Amid calls from the United Nations for a truce in the island’s embattled north, Sri Lanka has said it may agree to halt temporarily the offensive against the LTTE if the rebels allow the Tamil civilians “held forcibly” by them to move to the government-controlled region.“If the LTTE is ready to let these people (Tamil civilians) go, at least part of them go,” the government may agree to a modality to facilitate a temporary truce, Sri Lanka’s Permanent Representative to the United Nations, H M G S Palihakkara, said.
“You can call it a pause or as I said government had earlier given a 48-hour period,” he told reporters at the UN headquarters in New York, referring to the January 30 move of President Mahinda Rajapaksa when he announced a two-day ceasefire in order to give a safe passage to the civilians in Wanni.
“The issue is LTTE is not willing to let them (civilians) go. They are trying to hold this human shield,” Palihakkara said.UN humanitarian chief John Holmes has estimated that over one lakh civilians were still trapped in the Wanni area and urged both Sri Lankan security forces and the LTTE to call a brief ceasefire to enable the people to leave.our first appeal is to the LTTE to let the civilians out in a safe and orderly fashion. And I very much hope they will do that. We are also concerned that the government of Sri Lanka should do everything they can to avoid civilian casualties,“ Holmes had earlier said.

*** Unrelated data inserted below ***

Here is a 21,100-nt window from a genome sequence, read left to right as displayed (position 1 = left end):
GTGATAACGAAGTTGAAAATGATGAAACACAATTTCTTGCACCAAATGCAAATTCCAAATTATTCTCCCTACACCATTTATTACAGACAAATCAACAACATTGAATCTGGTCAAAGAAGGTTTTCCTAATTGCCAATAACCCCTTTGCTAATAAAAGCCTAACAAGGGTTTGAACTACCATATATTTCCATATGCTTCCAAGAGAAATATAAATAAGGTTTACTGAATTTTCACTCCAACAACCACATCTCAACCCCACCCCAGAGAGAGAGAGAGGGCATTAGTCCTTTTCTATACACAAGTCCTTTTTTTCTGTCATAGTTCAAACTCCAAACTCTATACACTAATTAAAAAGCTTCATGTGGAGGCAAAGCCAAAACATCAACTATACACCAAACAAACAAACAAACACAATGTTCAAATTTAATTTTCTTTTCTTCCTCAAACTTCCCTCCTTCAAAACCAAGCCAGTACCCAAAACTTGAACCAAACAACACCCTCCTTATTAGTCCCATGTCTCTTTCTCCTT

Palihakkara asserted the Sri Lankan army was not using heavy weapons in the safe zone, which now constitutes majority of the remaining area held by the LTTE.“There is no military sense in firing at such short range heavy weapons because one remains in kind of a house-to-house combat situation.
“As you know LTTE is firing from the No Fire Zone. There may have been occasions. I don’t know, I am speculating. There may have been occasions, where this automatic return fire may have (taken place by the Sri Lankan forces). But forces are not firing deliberately,” he said.